GOP lawmakers call for vote on Trump's trade deal with Mexico and Canada before Democrats take over the House

Key Points
  • Senate Republicans want to vote on the U.S.-Mexico-Canada trade agreement in the lame-duck session of Congress.
  • Democrats poised to take control of the House are skeptical about the agreement's labor and environmental provisions.
  • USMCA has yet to be formally ratified by the three countries.
President Donald Trump (L) gives a thumbs up to the media as he is greeted by Prime Minister of Canada Justin Trudeau during the G7 official welcome at Le Manoir Richelieu on day one of the G7 meeting on June 8, 2018 in Quebec City, Canada.
Leon Neal | Getty Images

A dozen Senate Republicans are calling on President Donald Trump to get the newly renegotiated NAFTA, now called the USMCA ratified this year, before House Democrats take control and make passage "significantly more difficult."

In a letter to the president, Sen. Pat Toomey, R-Pa., along with 10 other GOP lawmakers said, "we stand ready to assist in helping you secure a pathway to Congressional consideration" in the lame-duck Congress.

Democrats have suggested that they will seek changes. Rep. Bill Pascrell, D-N.J., who is expected to chair the House Ways and Means Subcommittee on Trade in the next Congress said, "The jury is still out as to whether this deal meets my standard for a better deal for American workers." He is concerned about the ability to enforce labor and environmental provisions in the agreement.

The presumptive incoming House speaker, Nancy Pelosi, D-Calif., has also expressed skepticism that wage provisions in the deal, which call for 40 to 45 percent of an automobile to be made by workers who earn at least $16 per hour, can be enforced.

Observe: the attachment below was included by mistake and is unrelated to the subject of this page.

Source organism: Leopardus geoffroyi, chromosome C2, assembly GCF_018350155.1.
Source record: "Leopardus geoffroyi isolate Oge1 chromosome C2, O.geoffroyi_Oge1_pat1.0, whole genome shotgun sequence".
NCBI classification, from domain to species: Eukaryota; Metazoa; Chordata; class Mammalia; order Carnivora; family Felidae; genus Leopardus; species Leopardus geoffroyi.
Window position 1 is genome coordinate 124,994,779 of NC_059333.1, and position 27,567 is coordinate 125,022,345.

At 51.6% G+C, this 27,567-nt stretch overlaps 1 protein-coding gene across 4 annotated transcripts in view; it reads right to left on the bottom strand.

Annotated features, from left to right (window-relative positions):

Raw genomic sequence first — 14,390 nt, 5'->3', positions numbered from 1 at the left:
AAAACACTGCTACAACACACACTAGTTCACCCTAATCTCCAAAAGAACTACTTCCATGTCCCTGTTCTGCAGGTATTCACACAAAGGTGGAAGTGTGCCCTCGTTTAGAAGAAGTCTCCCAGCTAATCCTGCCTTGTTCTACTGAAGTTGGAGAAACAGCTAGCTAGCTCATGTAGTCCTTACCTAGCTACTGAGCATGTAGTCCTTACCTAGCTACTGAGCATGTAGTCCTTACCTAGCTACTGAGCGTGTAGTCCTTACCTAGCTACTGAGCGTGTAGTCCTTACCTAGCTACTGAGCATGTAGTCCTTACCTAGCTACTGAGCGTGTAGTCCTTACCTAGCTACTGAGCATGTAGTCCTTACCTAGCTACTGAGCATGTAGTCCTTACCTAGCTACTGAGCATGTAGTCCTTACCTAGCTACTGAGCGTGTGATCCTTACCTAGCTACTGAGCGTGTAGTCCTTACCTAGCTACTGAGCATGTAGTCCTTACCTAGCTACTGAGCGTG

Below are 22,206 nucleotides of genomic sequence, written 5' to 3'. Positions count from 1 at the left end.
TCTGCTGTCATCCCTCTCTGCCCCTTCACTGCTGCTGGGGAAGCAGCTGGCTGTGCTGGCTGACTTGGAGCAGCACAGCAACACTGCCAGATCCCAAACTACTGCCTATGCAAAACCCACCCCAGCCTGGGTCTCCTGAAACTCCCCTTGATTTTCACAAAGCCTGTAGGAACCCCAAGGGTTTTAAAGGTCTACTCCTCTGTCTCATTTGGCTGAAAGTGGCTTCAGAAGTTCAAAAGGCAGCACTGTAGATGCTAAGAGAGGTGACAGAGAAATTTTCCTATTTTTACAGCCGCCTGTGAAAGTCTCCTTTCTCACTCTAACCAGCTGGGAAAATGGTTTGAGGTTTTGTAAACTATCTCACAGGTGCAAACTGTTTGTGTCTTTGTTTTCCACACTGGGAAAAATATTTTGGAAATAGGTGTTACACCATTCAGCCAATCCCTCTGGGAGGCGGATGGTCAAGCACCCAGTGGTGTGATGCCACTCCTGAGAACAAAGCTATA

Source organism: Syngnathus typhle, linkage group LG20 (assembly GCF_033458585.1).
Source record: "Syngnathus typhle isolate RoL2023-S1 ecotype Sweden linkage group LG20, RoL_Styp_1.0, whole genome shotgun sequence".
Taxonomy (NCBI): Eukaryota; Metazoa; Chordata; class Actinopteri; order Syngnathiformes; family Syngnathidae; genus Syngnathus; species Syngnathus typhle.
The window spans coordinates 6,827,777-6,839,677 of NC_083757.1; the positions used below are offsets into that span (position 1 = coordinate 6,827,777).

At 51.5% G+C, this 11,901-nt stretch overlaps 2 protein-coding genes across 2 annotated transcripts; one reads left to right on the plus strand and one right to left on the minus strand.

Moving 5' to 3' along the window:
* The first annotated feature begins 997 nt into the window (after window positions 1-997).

Republican Sen. Toomey called the USMCA a "mixed bag of trade-enhancing and trade-restricting changes."

"I would be willing to vote for the agreement if the President takes steps to strengthen it in the coming weeks through pro-trade modifications in the implementation legislation," said Toomey in a statement.

To be considered in the lame-duck session, the administration would have to submit a final legal text of the agreement before the end of the month. It would also need to submit a draft statement of administrative action that lays out necessary changes to U.S. law needed to implement the deal.

The agreement has yet to be formally agreed to by the U.S., Mexico and Canada. The plan is for the three countries to sign the agreement in Buenos Aires, Argentina, on the sidelines of the G-20 summit next week. But that plan has yet to be formalized. Disagreements over the U.S. imposition of steel and aluminum tariffs have been the hang up.

"It's the expectation that by the time of the signing there will be either a solution or a very clear track that gives enough certainty to all parties that a solution is coming," said Mexican Ambassador to the United States Geronimo Gutierrez.

In addition to Toomey, the letter was signed by Sens. Lamar Alexander, R-Tenn., Steve Daines, R-Mont., Deb Fischer, R-Neb., Jeff Flake, R-Ariz., Ron Johnson, R-Wis., Jon Kyl, R-Ariz., James Lankford, R-Okla., Mike Lee, R-Utah, Rob Portman, R-Ohio, Ben Sasse, R-Neb., and Ted Cruz, R-Texas.

Other items on the must-do list for Republicans include funding the departments of Agriculture and Homeland Security, which will set up battles over the farm bill and immigration. Trump has threatened a government shutdown to secure funding for the border wall.

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Correction: Sens. Deb Fischer and Ben Sasse are Republicans representing Nebraska. An earlier version misidentified their state.